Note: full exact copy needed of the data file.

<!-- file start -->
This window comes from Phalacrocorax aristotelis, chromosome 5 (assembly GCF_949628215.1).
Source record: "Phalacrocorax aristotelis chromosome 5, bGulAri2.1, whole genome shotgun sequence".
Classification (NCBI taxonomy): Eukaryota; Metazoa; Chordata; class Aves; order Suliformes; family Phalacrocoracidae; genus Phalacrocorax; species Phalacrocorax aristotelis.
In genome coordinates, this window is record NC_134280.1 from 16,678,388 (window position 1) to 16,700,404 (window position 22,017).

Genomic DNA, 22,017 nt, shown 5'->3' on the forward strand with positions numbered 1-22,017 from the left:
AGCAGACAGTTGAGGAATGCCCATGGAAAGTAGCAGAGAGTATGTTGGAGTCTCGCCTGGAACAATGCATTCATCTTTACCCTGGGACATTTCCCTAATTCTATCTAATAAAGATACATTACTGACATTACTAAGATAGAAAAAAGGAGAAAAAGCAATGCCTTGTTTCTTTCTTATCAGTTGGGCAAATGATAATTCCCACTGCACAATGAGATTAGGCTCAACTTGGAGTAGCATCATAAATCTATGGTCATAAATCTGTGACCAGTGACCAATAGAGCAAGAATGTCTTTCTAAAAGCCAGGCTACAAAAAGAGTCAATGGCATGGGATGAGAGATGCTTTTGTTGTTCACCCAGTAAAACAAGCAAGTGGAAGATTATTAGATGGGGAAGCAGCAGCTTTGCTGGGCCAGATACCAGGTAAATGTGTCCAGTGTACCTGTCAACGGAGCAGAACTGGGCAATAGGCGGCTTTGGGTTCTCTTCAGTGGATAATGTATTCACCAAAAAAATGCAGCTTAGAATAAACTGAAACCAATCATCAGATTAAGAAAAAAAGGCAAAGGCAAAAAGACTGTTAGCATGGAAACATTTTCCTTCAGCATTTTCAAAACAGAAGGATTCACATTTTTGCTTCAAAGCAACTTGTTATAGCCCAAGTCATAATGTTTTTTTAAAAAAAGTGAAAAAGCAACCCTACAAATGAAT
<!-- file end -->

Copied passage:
This window comes from Phalacrocorax aristotelis, chromosome 5 (assembly GCF_949628215.1).
Source record: "Phalacrocorax aristotelis chromosome 5, bGulAri2.1, whole genome shotgun sequence".
Classification (NCBI taxonomy): Eukaryota; Metazoa; Chordata; class Aves; order Suliformes; family Phalacrocoracidae; genus Phalacrocorax; species Phalacrocorax aristotelis.
In genome coordinates, this window is record NC_134280.1 from 16,678,388 (window position 1) to 16,700,404 (window position 22,017).

Genomic DNA, 22,017 nt, shown 5'->3' on the forward strand with positions numbered 1-22,017 from the left:
AGCAGACAGTTGAGGAATGCCCATGGAAAGTAGCAGAGAGTATGTTGGAGTCTCGCCTGGAACAATGCATTCATCTTTACCCTGGGACATTTCCCTAATTCTATCTAATAAAGATACATTACTGACATTACTAAGATAGAAAAAAGGAGAAAAAGCAATGCCTTGTTTCTTTCTTATCAGTTGGGCAAATGATAATTCCCACTGCACAATGAGATTAGGCTCAACTTGGAGTAGCATCATAAATCTATGGTCATAAATCTGTGACCAGTGACCAATAGAGCAAGAATGTCTTTCTAAAAGCCAGGCTACAAAAAGAGTCAATGGCATGGGATGAGAGATGCTTTTGTTGTTCACCCAGTAAAACAAGCAAGTGGAAGATTATTAGATGGGGAAGCAGCAGCTTTGCTGGGCCAGATACCAGGTAAATGTGTCCAGTGTACCTGTCAACGGAGCAGAACTGGGCAATAGGCGGCTTTGGGTTCTCTTCAGTGGATAATGTATTCACCAAAAAAATGCAGCTTAGAATAAACTGAAACCAATCATCAGATTAAGAAAAAAAGGCAAAGGCAAAAAGACTGTTAGCATGGAAACATTTTCCTTCAGCATTTTCAAAACAGAAGGATTCACATTTTTGCTTCAAAGCAACTTGTTATAGCCCAAGTCATAATGTTTTTTTAAAAAAAGTGAAAAAGCAACCCTACAAATGAAT